WASHINGTON — A senior American diplomat acknowledged Thursday that the Guantanamo Bay detention center is a "lightning rod'' for international criticism and a "source of frustration'' for the Bush administration.
But State Department legal adviser John Bellinger told members of the U.S. Helsinki Commission meeting on Capitol Hill that the government has been working with dozens of countries to try to find places to transfer some of the detainees. He said he's traveled around the globe, explaining and defending the detention facility to foreign governments critical of its existence.
"We fully and acutely realize Guantanamo has become a lightning rod for criticism around the world," Bellinger said, defending the camps as housing suspected terrorists ''who need to be detained somewhere.
"We're working to move to the day that Guantanamo could be closed," he said. "But closing Guantanamo is easier said than done."
White House officials said late Thursday that President Bush wants to close the detention facility but that he isn't nearing a decision to do so. They disputed an Associated Press report that said presidential advisers would discuss the issue at a White House meeting on Friday.
"The president has long expressed a desire to close the Guantanamo Bay detention facility and to do so in a responsible way," White House spokesman Gordon Johndroe said. "A number of steps need to take place before that can happen, such as setting up military commissions and the repatriation to their home countries of detainees who have been cleared for released. These and other steps have not been completed. No decisions on the future of Guantanamo Bay are imminent, and there will not be a White House meeting tomorrow."
State Department officials said they were also unaware of any movement to close the facility.
The detainee population in the prison camps that front the Caribbean in remote southeast Cuba stands at "approximately 375," according to a Pentagon statement issued this week.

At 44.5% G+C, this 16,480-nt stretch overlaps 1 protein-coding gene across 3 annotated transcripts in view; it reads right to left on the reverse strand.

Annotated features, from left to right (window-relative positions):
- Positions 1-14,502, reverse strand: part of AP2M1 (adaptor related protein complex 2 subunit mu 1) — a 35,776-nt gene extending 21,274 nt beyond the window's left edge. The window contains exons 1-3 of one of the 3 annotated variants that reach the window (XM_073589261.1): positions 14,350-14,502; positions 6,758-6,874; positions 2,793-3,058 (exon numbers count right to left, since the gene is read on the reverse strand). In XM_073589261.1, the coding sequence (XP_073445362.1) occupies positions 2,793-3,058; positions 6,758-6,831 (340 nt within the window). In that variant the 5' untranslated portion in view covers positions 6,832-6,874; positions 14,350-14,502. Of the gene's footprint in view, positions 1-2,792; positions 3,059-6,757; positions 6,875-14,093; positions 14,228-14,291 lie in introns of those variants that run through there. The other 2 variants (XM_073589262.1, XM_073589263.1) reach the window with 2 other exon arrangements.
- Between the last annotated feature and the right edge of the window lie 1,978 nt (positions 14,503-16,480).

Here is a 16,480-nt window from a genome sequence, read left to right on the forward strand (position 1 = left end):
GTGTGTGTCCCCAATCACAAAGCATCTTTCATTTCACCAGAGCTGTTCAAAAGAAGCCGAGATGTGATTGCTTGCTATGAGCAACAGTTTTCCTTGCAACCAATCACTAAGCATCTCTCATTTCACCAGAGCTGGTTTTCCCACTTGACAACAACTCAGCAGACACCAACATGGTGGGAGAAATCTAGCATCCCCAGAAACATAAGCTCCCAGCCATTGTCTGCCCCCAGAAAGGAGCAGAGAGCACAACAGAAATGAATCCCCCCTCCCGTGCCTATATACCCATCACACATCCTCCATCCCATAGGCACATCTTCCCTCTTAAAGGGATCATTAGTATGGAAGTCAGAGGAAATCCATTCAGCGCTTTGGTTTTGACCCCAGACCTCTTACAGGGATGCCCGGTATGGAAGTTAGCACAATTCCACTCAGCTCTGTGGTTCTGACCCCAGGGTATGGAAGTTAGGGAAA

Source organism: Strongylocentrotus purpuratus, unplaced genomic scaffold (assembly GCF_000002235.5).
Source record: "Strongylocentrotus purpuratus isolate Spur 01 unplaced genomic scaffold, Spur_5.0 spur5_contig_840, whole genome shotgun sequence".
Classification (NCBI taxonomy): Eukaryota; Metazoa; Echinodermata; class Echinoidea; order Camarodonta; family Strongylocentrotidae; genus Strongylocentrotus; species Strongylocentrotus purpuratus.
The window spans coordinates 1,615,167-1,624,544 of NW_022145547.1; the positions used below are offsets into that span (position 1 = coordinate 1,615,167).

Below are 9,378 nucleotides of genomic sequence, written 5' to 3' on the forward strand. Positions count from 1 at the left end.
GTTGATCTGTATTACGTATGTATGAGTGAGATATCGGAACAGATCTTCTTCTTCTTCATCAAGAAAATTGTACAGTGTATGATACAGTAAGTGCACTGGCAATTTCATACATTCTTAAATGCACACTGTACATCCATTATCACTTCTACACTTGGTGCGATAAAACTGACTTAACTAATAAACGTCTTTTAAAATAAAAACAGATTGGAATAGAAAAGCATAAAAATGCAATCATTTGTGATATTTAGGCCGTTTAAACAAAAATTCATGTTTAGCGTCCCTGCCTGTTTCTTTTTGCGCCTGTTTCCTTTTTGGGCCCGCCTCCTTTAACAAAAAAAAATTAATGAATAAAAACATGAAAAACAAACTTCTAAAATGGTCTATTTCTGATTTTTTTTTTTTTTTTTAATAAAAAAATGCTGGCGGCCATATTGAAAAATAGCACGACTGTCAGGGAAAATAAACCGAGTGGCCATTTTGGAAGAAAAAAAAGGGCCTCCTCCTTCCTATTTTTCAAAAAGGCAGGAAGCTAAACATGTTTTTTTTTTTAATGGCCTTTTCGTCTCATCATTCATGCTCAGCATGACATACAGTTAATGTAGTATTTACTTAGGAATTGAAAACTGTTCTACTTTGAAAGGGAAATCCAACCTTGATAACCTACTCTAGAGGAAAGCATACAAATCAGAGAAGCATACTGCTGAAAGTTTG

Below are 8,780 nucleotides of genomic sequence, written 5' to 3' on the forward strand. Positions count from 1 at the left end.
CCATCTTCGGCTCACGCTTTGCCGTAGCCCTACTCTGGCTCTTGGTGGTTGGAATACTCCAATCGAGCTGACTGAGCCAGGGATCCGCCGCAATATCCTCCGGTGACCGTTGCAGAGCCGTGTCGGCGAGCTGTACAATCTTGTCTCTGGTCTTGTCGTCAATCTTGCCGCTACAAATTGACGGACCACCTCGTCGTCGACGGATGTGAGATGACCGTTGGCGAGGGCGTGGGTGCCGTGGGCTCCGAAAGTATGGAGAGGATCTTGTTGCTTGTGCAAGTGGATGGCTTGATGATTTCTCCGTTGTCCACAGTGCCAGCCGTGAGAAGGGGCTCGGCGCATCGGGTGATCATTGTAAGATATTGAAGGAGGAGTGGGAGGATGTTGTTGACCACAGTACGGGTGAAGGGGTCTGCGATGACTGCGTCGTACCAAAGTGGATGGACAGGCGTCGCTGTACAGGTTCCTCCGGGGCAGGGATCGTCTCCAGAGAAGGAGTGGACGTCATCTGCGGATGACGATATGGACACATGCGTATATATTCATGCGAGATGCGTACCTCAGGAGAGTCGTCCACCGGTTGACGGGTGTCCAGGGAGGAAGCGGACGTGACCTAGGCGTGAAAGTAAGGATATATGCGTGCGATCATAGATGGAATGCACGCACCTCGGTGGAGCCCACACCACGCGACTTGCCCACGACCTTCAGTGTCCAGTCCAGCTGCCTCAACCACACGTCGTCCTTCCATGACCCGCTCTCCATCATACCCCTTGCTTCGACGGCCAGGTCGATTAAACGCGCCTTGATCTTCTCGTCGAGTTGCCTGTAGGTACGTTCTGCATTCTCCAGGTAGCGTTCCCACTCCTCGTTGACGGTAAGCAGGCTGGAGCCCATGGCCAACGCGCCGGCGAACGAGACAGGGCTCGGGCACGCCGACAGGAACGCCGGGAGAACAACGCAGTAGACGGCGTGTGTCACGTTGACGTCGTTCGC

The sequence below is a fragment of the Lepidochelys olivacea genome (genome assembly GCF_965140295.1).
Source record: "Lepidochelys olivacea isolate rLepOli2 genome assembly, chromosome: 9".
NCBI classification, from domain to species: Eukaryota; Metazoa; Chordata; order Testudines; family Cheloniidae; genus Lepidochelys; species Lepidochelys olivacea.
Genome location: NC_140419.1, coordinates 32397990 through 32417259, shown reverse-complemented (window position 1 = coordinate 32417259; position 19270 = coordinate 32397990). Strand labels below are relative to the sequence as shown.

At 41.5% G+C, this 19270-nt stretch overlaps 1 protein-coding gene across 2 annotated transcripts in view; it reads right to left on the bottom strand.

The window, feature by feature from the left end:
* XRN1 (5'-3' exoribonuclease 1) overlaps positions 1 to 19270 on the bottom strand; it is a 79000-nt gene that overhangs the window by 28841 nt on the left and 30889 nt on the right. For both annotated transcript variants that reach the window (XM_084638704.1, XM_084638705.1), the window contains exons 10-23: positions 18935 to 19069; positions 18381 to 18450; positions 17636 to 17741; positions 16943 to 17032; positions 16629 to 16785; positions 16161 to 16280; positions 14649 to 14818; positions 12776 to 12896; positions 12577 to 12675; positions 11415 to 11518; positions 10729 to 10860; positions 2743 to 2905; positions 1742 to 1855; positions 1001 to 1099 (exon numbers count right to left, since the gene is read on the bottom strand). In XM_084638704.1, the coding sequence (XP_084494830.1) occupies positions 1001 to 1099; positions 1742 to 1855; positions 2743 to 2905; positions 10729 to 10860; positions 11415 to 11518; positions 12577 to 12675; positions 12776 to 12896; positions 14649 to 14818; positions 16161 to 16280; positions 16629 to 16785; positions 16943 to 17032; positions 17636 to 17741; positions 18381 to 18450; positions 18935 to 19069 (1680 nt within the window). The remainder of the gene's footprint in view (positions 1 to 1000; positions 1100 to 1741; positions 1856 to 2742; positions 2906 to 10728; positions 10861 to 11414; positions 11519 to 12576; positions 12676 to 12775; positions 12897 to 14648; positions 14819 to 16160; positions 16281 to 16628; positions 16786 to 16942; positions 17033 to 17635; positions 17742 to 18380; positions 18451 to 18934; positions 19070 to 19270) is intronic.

Officials are negotiating with other countries to take about 80 of them, including men who've been held at the U.S. Navy base for more than five years — many of them without being charged.
Calls to close the facility have gained traction since Democrats took control of Congress. House Majority Leader Steny Hoyer, D-Md., added his voice Thursday, calling the facility an "international disgrace that every day continues to sully this great nation's good reputation."
But after listening to a report on efforts to find countries willing to take detainees, Rep. Alcee Hastings, D-Fla., who chairs the human rights commission known as the Helsinki Commission, scolded Europe to help the United States close the camp.
"I believe Guantanamo has to be closed, over and out," Hastings said. "'But if Europe isn't prepared to stand up and take their share, I believe they ought to mute some of their criticism."
Hastings held the session amid persistent protests from Code Pink, antiwar advocates who have become part of the debate on Bush administration policies, which permit indefinite detention of suspected terrorists without charges.
When Bellinger declared universal agreement that Guantanamo captives need to be detained, some protesters hissed, "Lies."
The committee met just days after the Defense Department revealed that it had transferred six long-held captives out of the prison camps — four to Yemen and two to Tunisia.
(Ron Hutcheson and Miami Herald staff writer Carol Rosenberg contributed to this report.)